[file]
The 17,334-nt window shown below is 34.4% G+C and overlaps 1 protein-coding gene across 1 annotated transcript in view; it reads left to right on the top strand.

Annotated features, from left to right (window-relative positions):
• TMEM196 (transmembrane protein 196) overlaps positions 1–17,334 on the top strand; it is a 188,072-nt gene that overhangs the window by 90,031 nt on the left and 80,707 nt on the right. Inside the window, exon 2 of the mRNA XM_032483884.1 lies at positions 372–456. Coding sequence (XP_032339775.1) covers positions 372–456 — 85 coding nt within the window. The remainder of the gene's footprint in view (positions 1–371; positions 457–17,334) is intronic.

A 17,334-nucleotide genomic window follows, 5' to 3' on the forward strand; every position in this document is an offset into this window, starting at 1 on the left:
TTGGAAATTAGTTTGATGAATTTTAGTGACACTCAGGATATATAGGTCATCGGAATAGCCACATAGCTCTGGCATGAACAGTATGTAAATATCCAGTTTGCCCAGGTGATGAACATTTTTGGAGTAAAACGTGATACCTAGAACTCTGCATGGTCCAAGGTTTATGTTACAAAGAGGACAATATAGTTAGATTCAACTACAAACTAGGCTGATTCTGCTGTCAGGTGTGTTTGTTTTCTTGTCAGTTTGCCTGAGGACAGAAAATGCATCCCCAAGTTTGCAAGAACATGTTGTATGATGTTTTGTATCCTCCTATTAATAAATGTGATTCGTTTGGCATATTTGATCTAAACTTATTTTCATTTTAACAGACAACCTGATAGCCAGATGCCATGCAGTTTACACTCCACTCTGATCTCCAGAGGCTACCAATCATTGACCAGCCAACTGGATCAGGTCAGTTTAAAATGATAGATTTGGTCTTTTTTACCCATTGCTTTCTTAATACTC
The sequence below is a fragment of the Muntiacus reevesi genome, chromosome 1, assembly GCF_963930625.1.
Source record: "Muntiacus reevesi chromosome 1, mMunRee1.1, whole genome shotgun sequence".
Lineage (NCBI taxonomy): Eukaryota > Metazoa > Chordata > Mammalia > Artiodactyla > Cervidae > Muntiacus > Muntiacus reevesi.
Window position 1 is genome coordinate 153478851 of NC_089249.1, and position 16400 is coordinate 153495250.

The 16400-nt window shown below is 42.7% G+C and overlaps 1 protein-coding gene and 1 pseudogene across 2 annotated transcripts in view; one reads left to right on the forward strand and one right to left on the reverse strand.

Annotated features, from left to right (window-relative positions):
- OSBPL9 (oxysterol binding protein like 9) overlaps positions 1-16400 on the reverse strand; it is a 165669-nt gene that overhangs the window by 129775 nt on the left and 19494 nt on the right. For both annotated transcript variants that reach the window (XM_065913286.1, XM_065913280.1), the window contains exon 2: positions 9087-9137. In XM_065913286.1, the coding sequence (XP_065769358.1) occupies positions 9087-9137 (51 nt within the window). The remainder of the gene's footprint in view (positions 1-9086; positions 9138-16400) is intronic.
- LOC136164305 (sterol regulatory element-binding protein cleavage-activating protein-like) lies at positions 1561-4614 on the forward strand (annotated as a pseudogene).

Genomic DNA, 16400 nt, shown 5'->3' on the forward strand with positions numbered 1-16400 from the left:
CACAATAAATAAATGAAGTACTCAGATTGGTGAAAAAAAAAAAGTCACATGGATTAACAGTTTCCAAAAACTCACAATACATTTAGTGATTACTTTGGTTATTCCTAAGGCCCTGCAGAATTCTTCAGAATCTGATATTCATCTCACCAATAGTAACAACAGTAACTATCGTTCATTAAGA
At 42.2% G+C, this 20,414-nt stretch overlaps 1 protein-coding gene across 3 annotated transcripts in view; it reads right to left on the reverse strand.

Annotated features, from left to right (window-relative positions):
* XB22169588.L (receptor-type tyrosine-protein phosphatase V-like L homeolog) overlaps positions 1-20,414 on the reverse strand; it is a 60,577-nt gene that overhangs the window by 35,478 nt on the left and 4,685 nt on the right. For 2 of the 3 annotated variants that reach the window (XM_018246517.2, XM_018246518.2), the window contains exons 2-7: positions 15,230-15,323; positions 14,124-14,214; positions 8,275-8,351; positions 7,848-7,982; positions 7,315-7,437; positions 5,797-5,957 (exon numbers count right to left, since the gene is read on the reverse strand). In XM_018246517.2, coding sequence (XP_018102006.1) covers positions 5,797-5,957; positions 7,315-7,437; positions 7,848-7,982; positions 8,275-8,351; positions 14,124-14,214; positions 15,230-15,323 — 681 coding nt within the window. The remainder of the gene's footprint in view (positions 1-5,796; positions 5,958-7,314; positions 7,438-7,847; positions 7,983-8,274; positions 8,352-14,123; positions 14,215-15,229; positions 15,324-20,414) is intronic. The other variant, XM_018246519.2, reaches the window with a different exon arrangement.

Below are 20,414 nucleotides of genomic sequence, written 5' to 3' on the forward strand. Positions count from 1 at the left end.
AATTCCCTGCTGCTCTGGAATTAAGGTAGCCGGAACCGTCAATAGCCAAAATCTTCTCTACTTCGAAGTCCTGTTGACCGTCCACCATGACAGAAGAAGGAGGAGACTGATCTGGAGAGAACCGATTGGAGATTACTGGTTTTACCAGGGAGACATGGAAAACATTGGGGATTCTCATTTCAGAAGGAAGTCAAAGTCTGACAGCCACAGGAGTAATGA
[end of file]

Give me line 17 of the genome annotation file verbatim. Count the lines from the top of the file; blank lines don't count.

Annotated features, from left to right (window-relative positions):